Without enough senior people available to fill the workforce gap, it’s important to set up programs to grow the right skillsets in-house. Of course, people don’t grow on trees, but consider using senior automation professionals to mentor and train your new hires. Let them learn first-hand the foundational principals they’ll need as they experience operational situations with an experienced senior person there to help and advise. Mentoring by multiple stake-holders helps the new workers find their niche while giving them better overall knowledge of operations. Consider utilizing third-party automation service providers that can augment your staff and provide senior engineers to mentor new hires.

In addition to mentoring and on-the-job training, high-tech virtual training systems can walk employees through abnormal situation management and other operational challenges in real-time simulated environments. Workers can receive specialized training and testing before they ever go onsite. Safety and quality are enhanced through virtual training scenarios that provide the look and feel of the job without the risk.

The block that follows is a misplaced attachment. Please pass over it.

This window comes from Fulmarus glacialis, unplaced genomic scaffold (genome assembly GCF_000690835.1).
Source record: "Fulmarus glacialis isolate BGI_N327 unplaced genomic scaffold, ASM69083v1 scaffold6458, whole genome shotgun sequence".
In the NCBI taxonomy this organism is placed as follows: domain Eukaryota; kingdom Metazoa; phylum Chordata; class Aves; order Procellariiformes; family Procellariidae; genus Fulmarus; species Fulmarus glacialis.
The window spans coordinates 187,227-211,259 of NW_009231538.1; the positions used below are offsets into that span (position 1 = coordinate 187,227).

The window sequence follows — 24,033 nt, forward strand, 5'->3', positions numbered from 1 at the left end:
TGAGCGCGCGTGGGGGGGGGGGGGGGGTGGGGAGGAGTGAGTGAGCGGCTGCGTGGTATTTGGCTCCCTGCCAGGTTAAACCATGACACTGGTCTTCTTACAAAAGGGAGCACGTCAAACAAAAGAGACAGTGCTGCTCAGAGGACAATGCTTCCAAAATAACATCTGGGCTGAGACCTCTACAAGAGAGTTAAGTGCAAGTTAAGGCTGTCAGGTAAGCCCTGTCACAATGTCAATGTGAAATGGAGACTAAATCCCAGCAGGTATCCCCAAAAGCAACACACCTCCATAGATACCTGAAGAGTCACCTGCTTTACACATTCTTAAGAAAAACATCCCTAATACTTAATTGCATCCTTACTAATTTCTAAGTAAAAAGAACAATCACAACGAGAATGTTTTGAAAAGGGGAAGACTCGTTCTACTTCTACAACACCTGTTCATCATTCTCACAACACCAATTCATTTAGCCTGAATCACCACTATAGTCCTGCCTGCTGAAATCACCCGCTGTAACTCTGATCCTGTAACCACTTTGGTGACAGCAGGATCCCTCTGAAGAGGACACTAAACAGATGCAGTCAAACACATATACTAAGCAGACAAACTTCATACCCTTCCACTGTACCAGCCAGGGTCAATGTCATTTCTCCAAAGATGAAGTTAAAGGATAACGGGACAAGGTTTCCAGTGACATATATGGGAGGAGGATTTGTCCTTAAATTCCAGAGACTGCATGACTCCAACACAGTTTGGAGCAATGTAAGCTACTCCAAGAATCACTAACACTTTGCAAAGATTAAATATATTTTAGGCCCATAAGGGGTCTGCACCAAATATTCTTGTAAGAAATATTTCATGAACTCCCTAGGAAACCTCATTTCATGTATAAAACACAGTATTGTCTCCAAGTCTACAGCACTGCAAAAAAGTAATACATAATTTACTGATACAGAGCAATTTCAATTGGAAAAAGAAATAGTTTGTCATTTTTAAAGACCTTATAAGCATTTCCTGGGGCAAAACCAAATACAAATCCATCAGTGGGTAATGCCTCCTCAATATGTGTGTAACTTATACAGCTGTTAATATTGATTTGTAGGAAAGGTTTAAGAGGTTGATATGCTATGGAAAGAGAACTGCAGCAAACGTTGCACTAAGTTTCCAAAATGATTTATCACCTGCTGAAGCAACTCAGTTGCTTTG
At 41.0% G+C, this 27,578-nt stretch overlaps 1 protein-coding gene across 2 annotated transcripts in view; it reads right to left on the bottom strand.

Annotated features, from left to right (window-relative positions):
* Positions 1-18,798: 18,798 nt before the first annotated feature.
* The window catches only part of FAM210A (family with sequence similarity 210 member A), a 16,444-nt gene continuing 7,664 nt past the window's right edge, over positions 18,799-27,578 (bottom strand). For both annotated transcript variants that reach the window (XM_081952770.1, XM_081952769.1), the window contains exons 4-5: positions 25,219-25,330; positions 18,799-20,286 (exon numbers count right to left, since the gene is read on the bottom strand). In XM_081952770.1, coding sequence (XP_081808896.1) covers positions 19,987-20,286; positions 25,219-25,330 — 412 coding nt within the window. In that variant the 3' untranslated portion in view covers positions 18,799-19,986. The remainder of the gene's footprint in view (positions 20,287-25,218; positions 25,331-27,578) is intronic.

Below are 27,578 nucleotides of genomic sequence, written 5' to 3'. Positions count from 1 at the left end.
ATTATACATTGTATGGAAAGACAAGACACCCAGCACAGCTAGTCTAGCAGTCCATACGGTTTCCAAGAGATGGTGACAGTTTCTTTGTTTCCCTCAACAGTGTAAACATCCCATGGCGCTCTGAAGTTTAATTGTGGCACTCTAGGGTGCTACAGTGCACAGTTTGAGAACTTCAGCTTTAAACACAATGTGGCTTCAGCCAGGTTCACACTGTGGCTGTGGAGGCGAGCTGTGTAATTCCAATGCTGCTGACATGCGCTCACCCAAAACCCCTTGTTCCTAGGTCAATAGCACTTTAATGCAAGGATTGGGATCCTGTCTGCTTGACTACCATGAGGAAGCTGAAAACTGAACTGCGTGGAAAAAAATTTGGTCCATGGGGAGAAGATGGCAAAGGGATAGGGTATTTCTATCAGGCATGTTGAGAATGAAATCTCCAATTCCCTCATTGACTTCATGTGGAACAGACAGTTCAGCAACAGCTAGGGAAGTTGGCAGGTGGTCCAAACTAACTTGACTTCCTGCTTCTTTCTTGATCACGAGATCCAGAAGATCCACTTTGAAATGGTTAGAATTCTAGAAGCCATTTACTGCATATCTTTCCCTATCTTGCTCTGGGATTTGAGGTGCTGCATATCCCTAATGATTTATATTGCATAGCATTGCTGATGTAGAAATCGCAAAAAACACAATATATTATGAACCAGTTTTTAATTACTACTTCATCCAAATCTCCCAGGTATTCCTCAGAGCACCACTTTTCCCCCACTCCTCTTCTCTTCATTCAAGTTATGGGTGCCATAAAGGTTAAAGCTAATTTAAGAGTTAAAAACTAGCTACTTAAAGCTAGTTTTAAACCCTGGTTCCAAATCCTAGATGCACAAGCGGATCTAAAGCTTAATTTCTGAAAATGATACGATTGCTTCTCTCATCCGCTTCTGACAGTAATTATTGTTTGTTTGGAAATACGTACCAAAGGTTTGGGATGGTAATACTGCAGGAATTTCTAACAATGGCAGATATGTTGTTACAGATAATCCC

Automation is a highly specialized and technical field, and there’s no one educational path that covers it all. It becomes our collective responsibility to give new hires every opportunity to learn what they need to help their company – and themselves – succeed.

Summary

With each passing day, the risk of an economic catalyst for a step-change reduction in available workforce becomes greater and greater. We must attack this problem now with a practical and realistic plan to maintain operations and ensure sustainability. Here’s what we can do right now:

1. Capture, institutionalize and transfer tribal knowledge

2. Modernize our enterprise systems for the incoming “knowledge worker”

3. Use an aggressive multi-sourced recruiting plan

4. Offer intensive training and mentoring programs

5. Consider third-party staff augmentation and trainers to bridge the gap

As we modernize our factories, we must find, train and welcome the new generation of “knowledge workers” and provide them with a work environment designed for their success. Because their success is the key to the success of the larger enterprise.

Paul J. Galeski

Paul J. Galeski

​Paul J. Galeski, PE, CAP is the Founder of MAVERICK Technologies, LLC, a Rockwell Automation company and a leading platform-independent automation solutions provider offering industrial automation, strategic manufacturing solutions and enterprise integration services for the process industries. Galeski currently serves as Vice President and General Manager in Rockwell Automation’s Control Products and Solutions Business.